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CSBC launches first locally built wind farm barge

Taiwan’s state-owned shipbuilder CSBC Corp is making further headway into the wind power business as it has successfully completed construction on the nation’s first offshore wind barge.

The TWD700m ($22.5m) barge, named CSBC No. 15, will carry wind turbines and other wind power generation equipment to support wind farms offshore Taiwan, which is seeking to develop wind power farms to boost renewable energy.

CSBC president Tseng Kuo-cheng said the shipyard is in advance talks with wind power developers to lease the barge, and that future charter rates are expected to generate hundreds of thousands of Taiwan dollars daily for CSBC.

“The barge will be in full service next year as there is so far no other locally made barge of its size. Despite developers being able to use foreign barges, we have advantages, as we know the domestic regulations better and we are closer,” Tseng said.

CSBC No. 15 was designed as part of Taiwan’s ministry of economic affairs’ four-year offshore wind power development program in 2016 to push for the commissioning and installation of wind turbines.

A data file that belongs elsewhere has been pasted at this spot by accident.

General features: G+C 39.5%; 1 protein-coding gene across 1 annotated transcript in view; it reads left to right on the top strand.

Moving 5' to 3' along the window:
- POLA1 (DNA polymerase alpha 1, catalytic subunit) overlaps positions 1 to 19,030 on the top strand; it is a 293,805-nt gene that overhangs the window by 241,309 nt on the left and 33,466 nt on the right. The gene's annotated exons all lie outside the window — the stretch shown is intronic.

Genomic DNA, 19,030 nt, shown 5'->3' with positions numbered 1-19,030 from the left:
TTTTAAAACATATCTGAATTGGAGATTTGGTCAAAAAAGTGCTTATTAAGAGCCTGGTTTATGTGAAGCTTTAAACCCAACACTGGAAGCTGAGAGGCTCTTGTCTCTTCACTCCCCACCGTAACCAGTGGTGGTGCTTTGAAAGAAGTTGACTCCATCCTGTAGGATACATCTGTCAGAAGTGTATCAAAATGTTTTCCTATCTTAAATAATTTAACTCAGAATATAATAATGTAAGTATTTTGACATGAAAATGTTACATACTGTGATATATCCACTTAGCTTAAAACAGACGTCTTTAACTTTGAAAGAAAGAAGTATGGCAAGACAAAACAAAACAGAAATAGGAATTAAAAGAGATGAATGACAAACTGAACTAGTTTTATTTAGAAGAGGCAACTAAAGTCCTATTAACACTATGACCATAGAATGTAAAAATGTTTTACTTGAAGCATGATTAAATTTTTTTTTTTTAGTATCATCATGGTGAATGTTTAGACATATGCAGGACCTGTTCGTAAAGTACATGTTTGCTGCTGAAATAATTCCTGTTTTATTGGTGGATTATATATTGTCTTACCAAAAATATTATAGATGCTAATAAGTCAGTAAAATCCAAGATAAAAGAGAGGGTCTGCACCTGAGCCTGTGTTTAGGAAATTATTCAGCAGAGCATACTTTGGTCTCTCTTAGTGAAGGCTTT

The barge has a loading capacity of 23,000 metric tonnes and a loading deck bearing strength of up to 20 metric tonnes per square meter.

The barge is also equipped with ballast water management system (BWMS) so it can adapt to different tidal levels when loading or unloading cargo at ports along Taiwan’s coast.

Read more: Four Taiwanese maritime firms form offshore wind services alliance

The barge is the latest effort by CSBC to take part in Taiwan’s wind power development initiatives.

In May, a joint venture between CSBC and Belgian offshore solutions firm GeoSea won a contract to install 62 wind turbines off the coast of Changhua County in central Taiwan.

Last year, Orsted Taiwan, a subsidiary of Denmark’s energy developer, signed an agreement with CSBC to build wind turbine foundation pin-piles at a site off the coast of Changhua County.

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